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Thread: Newbie. Ericson 35 MKII. Atomic 4 issues. Feeling discouraged. Need Advice. Help.

  1. #1
    Contributing Member II
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    Unhappy Newbie. Ericson 35 MKII. Atomic 4 issues. Feeling discouraged. Need Advice. Help.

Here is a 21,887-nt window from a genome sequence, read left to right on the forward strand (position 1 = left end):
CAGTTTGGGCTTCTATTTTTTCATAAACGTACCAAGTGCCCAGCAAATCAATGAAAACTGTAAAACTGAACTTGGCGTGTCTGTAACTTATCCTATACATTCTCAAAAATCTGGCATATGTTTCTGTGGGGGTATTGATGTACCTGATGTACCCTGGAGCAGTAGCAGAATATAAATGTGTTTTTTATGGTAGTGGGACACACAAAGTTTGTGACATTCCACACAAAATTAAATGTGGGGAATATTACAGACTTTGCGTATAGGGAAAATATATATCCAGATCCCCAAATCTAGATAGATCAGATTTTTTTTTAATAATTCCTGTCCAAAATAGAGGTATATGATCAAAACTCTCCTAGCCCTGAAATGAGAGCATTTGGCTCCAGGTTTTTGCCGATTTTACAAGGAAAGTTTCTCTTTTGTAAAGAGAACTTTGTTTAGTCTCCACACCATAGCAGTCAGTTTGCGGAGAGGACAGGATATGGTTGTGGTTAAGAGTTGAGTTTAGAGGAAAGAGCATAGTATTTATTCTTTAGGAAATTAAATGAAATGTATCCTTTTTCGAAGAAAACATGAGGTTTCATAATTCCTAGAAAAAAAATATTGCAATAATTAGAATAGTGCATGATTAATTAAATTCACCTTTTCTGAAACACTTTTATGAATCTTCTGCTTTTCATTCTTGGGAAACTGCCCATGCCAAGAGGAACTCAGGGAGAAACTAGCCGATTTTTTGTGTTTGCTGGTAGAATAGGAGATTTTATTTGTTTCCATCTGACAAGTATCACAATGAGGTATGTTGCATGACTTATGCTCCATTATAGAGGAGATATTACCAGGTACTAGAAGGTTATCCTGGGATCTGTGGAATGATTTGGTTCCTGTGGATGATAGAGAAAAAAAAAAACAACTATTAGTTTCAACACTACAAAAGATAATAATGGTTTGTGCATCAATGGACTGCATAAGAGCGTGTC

Hi all. My name is Kevin. I live In San Francisco. I grew up land locked on the east coast and always dreamed of learning to sail. This year i decided to turn my dream to reality. After lots of saving I purchased a 1975 Ericson MKII. Heres the backstory: So this is my first boat. I found her on craigslist. I was recommended a mobile mechanic who i contacted and came with me to inspect the boat. So cosmetically she is pristine and everything looked amazing. We went to start the Atomic four engine and it would not turn over. It cranks and sounds like its about to start but does not turn over. The owner Said he hadnt started it since last september and was going to put a new electric fuel pump in it which he had ordered and would throw in for free with the boat. I looked to the mechanic who agreed and said once we put that fuel pump in it should fire right up and that I had a good deal hear and should go for it and he will put in the pump for me and get her started. I listened and bought the boat for 15k which i had been saving for 2 years. So a few days later the mechanic comes and puts in the new electric fuel pump and drumrolllll. NOTHING. the engine does not turn over. He says "Oh no problem it just needs a set of points order them from moyer and I ll put them in and she will fire up" I order the points a few days later he puts them in and NOTHING. Does not turn over. He now comes back a third time and starts it right up by spraying Quick start starter fluid into the carb. It runs on the ether for a few seconds then shuts down. Mechanic said "you are probably out of gas" I put 5 gallons in and nothing. I fire this mechanic and call another. He comes on the boat and within 5 min by sight alone says I could use a new head gasket, studs, manifold, oil pressure switch plugs and oil. (did not do compression test or any test) Each mechanic refused to follow the Atomic four unexpected shutdown checklist that Ken at moyer sent me because "they didn't need it". I feel like a real schmuck for not doing enough research. Every single mechanic ive called in the bay area said they will not work on A4 s and that I should save my money and repower it or get a new boat with a diesel. List marine said they would take a look as well as SF boat works but both said I would have to get it towed to there yard which was quoted as 1000 bucks. Im feeling really overwhelmed and discouraged about my new purchase. Its sitting in the slip. Stuck. Noone will work on this engine and I got quoted at 20-25 k to repower it with diesel. Well more than I paid for the boat or its value. I have dreams of starting with coastal cruises to the farrolones , half moon bay and santa cruz and one day single handing to Hawaii like sir Christian Williams in Thelonius. (he is such an inspiration, just finished philosophy of sailing). What should I do? Any advice? Is it true what the mechanics say? Should I ditch this ancient Atomic bomb engine and eat the cost of a repower eventually? I mean this A4 fired up with starter fluid so im guessing its a fuel issue and just getting it to run on the gas is the solution, but now im just bummed in the long run from all the research ive done on the A4 now and seeing how no one will work on it and now I feel stuck. HELP.